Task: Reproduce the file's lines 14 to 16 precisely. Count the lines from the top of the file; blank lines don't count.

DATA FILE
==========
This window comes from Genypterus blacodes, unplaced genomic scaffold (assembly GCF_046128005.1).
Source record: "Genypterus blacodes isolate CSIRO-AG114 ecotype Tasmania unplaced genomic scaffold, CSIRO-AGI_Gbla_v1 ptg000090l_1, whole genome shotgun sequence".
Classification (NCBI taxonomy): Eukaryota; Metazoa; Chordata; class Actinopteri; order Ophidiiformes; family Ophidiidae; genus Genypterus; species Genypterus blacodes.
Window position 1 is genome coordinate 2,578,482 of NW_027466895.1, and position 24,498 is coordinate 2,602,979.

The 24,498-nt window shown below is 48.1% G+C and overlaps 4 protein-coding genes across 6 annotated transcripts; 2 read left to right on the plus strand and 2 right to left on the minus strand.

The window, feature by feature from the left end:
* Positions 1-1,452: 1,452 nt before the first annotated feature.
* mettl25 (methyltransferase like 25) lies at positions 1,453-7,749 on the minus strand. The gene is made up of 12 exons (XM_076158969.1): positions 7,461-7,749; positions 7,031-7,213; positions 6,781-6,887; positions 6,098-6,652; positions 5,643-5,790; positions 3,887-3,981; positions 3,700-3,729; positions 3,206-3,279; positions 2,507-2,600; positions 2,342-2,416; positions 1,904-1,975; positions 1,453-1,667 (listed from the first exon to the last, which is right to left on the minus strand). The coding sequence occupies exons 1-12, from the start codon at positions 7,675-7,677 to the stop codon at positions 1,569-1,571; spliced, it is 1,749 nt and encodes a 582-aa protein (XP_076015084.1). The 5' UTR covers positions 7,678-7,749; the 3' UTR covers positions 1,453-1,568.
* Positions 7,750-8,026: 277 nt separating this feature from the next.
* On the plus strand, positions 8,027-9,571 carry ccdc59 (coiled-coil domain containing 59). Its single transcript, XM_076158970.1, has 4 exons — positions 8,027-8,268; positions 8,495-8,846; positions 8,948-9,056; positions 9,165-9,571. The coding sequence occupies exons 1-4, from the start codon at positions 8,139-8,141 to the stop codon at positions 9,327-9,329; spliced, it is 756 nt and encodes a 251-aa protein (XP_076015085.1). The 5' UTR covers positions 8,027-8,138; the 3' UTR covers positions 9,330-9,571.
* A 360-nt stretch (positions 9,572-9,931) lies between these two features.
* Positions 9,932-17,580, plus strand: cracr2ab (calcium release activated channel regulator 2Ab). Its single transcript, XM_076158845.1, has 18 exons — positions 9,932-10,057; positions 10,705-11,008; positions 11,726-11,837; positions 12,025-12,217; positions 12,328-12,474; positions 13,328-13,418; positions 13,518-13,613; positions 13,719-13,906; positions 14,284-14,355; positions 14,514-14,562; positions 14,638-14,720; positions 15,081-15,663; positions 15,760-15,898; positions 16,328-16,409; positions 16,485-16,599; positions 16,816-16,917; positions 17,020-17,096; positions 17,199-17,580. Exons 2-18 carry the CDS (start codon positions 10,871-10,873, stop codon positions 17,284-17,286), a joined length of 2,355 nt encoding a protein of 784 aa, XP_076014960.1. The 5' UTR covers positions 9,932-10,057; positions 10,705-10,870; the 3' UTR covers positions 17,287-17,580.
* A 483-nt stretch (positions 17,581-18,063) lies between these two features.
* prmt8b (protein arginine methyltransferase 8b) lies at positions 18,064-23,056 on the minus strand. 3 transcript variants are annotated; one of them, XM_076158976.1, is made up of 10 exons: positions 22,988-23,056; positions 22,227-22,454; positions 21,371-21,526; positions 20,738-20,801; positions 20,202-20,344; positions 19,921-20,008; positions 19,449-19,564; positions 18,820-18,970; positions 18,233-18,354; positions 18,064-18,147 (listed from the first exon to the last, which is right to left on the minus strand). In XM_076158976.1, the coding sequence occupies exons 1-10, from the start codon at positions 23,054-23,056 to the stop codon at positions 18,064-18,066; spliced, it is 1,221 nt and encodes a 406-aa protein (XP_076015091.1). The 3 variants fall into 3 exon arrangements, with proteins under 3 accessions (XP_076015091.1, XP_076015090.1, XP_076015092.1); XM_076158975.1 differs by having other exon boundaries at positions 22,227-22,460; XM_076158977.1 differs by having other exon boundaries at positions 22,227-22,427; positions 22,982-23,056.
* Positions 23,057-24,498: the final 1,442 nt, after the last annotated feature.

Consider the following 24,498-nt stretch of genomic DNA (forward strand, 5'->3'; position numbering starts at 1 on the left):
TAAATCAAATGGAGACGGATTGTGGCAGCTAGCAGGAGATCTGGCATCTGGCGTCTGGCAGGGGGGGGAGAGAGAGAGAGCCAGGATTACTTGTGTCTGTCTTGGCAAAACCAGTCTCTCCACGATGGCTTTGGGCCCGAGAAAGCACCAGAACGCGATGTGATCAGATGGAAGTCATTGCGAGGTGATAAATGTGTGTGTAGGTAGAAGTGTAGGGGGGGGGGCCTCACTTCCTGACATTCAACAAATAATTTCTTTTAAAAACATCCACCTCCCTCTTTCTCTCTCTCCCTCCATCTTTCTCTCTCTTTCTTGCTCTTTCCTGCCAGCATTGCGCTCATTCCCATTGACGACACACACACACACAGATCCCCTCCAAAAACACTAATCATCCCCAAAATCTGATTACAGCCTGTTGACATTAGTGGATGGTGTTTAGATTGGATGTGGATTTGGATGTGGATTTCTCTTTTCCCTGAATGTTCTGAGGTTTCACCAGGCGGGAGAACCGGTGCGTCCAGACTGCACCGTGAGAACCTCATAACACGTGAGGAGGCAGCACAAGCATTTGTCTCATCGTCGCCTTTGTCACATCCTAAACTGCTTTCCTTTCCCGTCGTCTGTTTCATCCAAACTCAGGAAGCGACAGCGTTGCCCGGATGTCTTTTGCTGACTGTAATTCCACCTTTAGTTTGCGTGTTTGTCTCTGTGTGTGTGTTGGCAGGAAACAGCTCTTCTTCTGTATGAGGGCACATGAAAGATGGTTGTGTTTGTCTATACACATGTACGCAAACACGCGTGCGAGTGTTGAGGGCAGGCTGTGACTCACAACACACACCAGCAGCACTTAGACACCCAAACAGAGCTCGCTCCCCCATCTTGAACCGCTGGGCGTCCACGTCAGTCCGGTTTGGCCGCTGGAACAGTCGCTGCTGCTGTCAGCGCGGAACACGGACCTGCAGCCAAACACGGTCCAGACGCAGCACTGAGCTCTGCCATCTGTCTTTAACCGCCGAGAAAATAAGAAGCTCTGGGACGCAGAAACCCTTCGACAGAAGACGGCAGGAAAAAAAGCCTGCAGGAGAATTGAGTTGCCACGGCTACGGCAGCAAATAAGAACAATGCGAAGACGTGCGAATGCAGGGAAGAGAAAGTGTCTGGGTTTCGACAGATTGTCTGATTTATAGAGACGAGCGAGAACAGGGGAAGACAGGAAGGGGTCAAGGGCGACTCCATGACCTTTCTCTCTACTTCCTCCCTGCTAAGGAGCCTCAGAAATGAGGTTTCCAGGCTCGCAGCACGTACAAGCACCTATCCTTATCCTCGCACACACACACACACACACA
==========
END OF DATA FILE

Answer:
* prmt8b (protein arginine methyltransferase 8b) lies at positions 18,064-23,056 on the minus strand. 3 transcript variants are annotated; one of them, XM_076158976.1, is made up of 10 exons: positions 22,988-23,056; positions 22,227-22,454; positions 21,371-21,526; positions 20,738-20,801; positions 20,202-20,344; positions 19,921-20,008; positions 19,449-19,564; positions 18,820-18,970; positions 18,233-18,354; positions 18,064-18,147 (listed from the first exon to the last, which is right to left on the minus strand). In XM_076158976.1, the coding sequence occupies exons 1-10, from the start codon at positions 23,054-23,056 to the stop codon at positions 18,064-18,066; spliced, it is 1,221 nt and encodes a 406-aa protein (XP_076015091.1). The 3 variants fall into 3 exon arrangements, with proteins under 3 accessions (XP_076015091.1, XP_076015090.1, XP_076015092.1); XM_076158975.1 differs by having other exon boundaries at positions 22,227-22,460; XM_076158977.1 differs by having other exon boundaries at positions 22,227-22,427; positions 22,982-23,056.
* Positions 23,057-24,498: the final 1,442 nt, after the last annotated feature.

Consider the following 24,498-nt stretch of genomic DNA (forward strand, 5'->3'; position numbering starts at 1 on the left):